Plant Study of Showy Aster

 

Plant Study of Showy Aster
Sunflower Family • Aster spectabilis

 

Introductory Note from the Flower Essence Society

Alpine AsterWe were very grateful to receive Jack Braunstein's plant study of the Showy Aster (Aster spectabilis). During the last ten years we have conducted research on a related species, Alpine Aster (Aster alpigenus, pictured on the right),which grows in the higher altitudes of the Sierra Nevada mountains. Jack's insights coincide with many of the qualities which we correlated with the Aster, providing a very helpful contribution to our research program.

The Aster is a member of the Composite family of plants, known for their well-defined physical structures and strong integrative features. The flowers are described as composite because hundreds of tiny ray and disk florets weave together with incredible geometric precision to create one unified field of flowers in each blossom of the plant. Thus many of the flower essences in the plant family have qualities of strength, immunity and integration, particularly how the core Self is able to express and stabilize itself. Examples include Sunflower, Echinacea, Arnica, Yarrow and Shasta Daisy.

Within the vast array of composites, the Aster is unique for its delicate lavender/purple color, suggesting a manner in which these core aspects of the Self are brought to a very high spiritual level of expression. The Aster flower essence appears to stimulate this higher spiritual consciousness, helping the individual "to sound their truth," as Jack noted. The Aster is named for its star-like physical form, and indeed, it seems as though this Star of Self comes to play in one's destiny more actively, helping the individual to awaken to and attract relationships and levels of understanding that might have previously been dormant. The Aster is one of the flower essences that seems particularly capable of stimulating the dream life, and the consciousness of the Self beyond physical form. Its is also for this reason, one of the important emerging flower essences that practitioners have found very helpful for the soul when in the process of dying. Society members can access more information on the Alpine Aster by logging on to the members' pages of this Web site.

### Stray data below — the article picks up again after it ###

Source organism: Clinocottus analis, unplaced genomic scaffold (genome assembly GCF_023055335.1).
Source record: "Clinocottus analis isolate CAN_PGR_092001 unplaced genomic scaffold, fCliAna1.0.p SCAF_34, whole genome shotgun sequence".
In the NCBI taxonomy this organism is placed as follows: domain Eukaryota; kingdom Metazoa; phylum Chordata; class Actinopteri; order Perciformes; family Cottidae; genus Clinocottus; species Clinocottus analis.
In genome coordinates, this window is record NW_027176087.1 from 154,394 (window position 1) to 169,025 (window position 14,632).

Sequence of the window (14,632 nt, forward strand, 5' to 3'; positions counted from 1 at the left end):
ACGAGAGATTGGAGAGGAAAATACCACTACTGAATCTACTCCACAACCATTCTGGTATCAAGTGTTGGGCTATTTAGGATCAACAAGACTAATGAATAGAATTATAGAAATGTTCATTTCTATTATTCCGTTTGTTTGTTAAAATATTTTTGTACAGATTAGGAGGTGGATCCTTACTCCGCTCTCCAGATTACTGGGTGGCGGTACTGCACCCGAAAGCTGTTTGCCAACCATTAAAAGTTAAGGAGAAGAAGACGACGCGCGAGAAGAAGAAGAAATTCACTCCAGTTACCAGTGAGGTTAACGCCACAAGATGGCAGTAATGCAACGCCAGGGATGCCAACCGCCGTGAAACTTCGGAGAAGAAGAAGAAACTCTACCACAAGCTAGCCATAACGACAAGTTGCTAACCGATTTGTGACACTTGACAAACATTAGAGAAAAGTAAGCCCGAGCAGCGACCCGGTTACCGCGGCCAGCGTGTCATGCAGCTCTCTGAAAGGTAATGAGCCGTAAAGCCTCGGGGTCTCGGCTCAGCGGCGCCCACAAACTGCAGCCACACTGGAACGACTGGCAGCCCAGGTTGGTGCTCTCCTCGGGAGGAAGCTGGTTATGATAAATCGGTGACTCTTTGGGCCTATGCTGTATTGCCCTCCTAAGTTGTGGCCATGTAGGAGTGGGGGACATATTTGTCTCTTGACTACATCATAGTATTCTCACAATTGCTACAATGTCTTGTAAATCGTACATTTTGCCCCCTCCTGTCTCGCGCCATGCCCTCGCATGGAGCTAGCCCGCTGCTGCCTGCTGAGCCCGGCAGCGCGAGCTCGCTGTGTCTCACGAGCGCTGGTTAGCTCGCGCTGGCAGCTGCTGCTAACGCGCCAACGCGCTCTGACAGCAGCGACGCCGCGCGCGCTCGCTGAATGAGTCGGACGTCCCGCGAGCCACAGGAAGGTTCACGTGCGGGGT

The Showy Aster

Words and Illustrations
by
Jack Braunstein

This particular aster is growing near a creek that is stagnant due to the drought. It finds good neighbors with the golden rod, peppermint, St. John's wort and a type of thistle. I see all grow together on hillsides with sandy soil. All are presently in bloom, too.

At first I was drawn to the Showy Aster plant for its simplicity—its radial symmetrical petals around a centered yellow disk. It was not particularly spectacular except for its lavender colored petals. So its name "Showy" puzzled me until I looked closer at its characteristics:

Height — this one I'm observing is about 2' tall while others can be shorter, even less than a foot, some even only a few inches tall. Its smooth-feeling fuzzy stem is rounded but has three sides. This formation carries from its base to its extremely smooth tips.

Branches — the plant rises from the ground almost straight and erect, although it has a gentle curve, but then a foot higher, its branch shifts direction in a subtle zig-zag.

Leaves — these are a grass green color about 5" long near the base but less than 1/2" at the very top. The larger leaves are toothed 2" from the tip, the smaller ones are smoothed at the edges and flat.